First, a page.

The Royal Canadian Mint has released three new bullion coins, but collectors will be hard-pressed to learn about them from that Mint.
The coins — a Polar Bear 1.5-ounce .9999 fine silver $8 coin, a War of 1812 three-quarter ounce .9999 fine silver $1 coin and a War of 1812 quarter-ounce .9999 fine gold $10 coin — are all being issued through exclusive distributors.
The release of these coins illustrates the partnerships between private companies or individuals and world mints in the modern world coin market.
The RCM has released special issues in conjunction with third-party distributors before — a series of privy-marked silver and gold maple leafs is perhaps the most recognizable result from those partnerships.
The latest offerings, however, include unorthodox sizes never before seen on Canadian coins. Additionally, distributors are establishing minimum quantity purchases not normally in place for standard RCM bullion sales.
Alex Reeves, the RCM’s senior manager of communications, said the 1.5-ounce and three-quarter ounce silver coins were produced “to add variety to the Mint’s silver bullion coin offering, through unique weights not found on collector coins, as well as eye-catching designs which make them interesting acquisitions for both first-time precious metals buyers and long-term investors.”
Though distributors are using the term Uncirculated to describe the finish of all three coins, the RCM said all were issued through its bullion department and feature a bullion finish.
The silver coins were released in late September and early October, and the gold coin was released in April.
Unlike the RCM’s traditional bullion coins, these specialized products are being sold at sometimes significant premiums.
Lear Capital is the exclusive distributor for the Polar Bear $8 coin, which shows a lone polar bear ambling across the scene with legends surrounding. The designer is not identified, but the $8 coin, as well as the War of 1812 coins, feature the Susanna Blunt effigy of Queen Elizabeth II on the obverse, which was first used for gold Maple Leafs in 2004.
The $8 coin is available only in rolls of 15 coins (for 22.5 ounces of silver per roll). Based on responses to multiple inquiries from the author, customers contacting the firm with questions about the coin are quoted a price representing a 30 percent premium over the precious metal or “spot” price of the silver in the coin.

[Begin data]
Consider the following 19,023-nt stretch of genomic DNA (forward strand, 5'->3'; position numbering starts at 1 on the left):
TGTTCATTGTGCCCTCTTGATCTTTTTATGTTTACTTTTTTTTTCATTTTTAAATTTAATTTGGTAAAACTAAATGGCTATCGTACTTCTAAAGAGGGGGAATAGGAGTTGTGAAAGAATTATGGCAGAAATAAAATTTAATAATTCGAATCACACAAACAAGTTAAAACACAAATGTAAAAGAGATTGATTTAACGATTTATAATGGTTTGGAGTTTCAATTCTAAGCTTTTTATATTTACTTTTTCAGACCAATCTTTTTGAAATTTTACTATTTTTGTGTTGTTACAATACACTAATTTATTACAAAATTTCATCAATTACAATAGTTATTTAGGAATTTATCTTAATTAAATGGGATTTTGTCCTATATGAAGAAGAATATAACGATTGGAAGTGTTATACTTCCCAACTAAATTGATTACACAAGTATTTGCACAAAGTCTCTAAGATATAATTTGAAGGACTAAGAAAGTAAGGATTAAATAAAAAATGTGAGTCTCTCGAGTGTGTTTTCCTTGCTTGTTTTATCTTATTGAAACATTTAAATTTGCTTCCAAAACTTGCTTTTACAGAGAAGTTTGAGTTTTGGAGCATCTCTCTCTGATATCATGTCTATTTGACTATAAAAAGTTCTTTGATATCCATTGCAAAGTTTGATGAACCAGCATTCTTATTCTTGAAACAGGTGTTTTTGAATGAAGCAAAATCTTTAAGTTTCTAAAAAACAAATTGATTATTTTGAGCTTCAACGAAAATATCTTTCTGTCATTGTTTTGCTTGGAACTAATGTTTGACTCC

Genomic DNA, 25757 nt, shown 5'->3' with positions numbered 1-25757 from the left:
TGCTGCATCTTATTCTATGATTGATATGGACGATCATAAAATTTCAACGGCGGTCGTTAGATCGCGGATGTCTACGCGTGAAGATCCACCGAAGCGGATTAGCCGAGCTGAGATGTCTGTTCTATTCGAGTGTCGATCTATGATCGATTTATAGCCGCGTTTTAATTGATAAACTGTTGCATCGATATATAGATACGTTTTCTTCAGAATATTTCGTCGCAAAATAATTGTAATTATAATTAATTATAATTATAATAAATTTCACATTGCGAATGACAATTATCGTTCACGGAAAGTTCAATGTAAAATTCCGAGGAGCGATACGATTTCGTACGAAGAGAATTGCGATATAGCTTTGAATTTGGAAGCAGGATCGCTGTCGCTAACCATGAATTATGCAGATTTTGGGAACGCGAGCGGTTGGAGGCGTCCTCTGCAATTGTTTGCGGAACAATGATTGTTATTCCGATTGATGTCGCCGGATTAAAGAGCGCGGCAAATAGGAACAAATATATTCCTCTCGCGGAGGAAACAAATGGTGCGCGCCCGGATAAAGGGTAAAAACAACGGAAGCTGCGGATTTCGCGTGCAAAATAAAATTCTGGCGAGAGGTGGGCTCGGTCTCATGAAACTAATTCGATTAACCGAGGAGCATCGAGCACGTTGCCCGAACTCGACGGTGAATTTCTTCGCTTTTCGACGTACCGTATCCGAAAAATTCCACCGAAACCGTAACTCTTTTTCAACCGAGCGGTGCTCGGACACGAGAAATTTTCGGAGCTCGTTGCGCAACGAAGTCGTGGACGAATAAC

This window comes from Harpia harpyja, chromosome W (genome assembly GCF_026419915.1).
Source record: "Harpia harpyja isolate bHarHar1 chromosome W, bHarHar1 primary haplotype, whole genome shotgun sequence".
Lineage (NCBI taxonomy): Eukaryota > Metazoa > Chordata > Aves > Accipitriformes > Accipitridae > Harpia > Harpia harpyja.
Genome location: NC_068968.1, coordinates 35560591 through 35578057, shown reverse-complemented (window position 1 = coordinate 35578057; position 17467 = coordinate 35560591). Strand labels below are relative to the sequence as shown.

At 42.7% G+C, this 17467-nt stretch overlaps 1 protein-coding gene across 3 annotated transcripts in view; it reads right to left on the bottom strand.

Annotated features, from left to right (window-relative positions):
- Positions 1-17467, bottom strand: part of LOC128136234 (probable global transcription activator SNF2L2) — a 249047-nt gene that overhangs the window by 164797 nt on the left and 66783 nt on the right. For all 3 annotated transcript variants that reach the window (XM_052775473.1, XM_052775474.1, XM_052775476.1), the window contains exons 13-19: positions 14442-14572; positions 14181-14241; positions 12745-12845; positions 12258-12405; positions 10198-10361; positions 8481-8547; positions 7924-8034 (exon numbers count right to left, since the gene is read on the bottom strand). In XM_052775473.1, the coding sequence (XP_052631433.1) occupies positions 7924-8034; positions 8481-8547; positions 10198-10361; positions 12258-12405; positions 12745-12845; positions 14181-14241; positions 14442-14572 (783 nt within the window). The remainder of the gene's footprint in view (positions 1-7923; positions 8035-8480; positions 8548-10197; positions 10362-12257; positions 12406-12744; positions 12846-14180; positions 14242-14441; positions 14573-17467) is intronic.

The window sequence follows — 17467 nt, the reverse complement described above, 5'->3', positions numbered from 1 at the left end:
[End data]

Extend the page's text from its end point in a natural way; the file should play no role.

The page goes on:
The Polar Bear coin will be “produced to demand,” according to Reeves. Canadian dealer Gatewest Coins obtained the license to sell the coins in Canada only, and offers the coins at about the same premium in effect for Lear Capital’s sales to U.S. buyers.
The Polar Bear 1.5-ounce silver $8 coin production requires a new size of coin blanks.
War of 1812 coins
The two War of 1812 coins are exclusively available through Goldline International.
Both coins carry a similar reverse design by Cathy Bursey-Sabourin, using allegorical symbols of American and British forces flanking a maple leaf decorated shield. The design was used earlier in 2012 on a Proof example of the quarter-ounce .9999 fine gold $10 coin.
The Uncirculated gold bullion coin weighs 7.8 grams and measures 20 millimeters in diameter; the silver dollar weighs 23.3 grams and measures 38 millimeters in diameter.
The silver dollars are being offered only in 30-count rolls, at approximate premiums of more than 50 percent, based on responses to inquiries through the company’s public telephone contact.
The gold coins are being advertised as available at the same price as a standard Maple Leaf quarter-ounce gold bullion $10 coin. However, the standard Maple Leaf gold bullion $10 coin was available at the same time from other distributors for about a 10 to 11 percent premium (no pricing was available for the Maple Leaf gold bullion $10 coin from Goldline). For comparison, a Maple Leaf gold bullion $10 coin, with an unlimited mintage, costs more than the Proof version’s official issue price ($619.95); the Proof Maple Leaf quarter-ounce gold coin has a mintage limit of 2,000 pieces.
According to Goldline representatives contacted through the public telephone number, both War of 1812 coins have a limited production window of one year, but no specified mintage limit.
The RCM did not require new blanks for the quarter-ounce gold 1812 coin, but the three-quarter ounce silver dollar required a new size of blanks. ■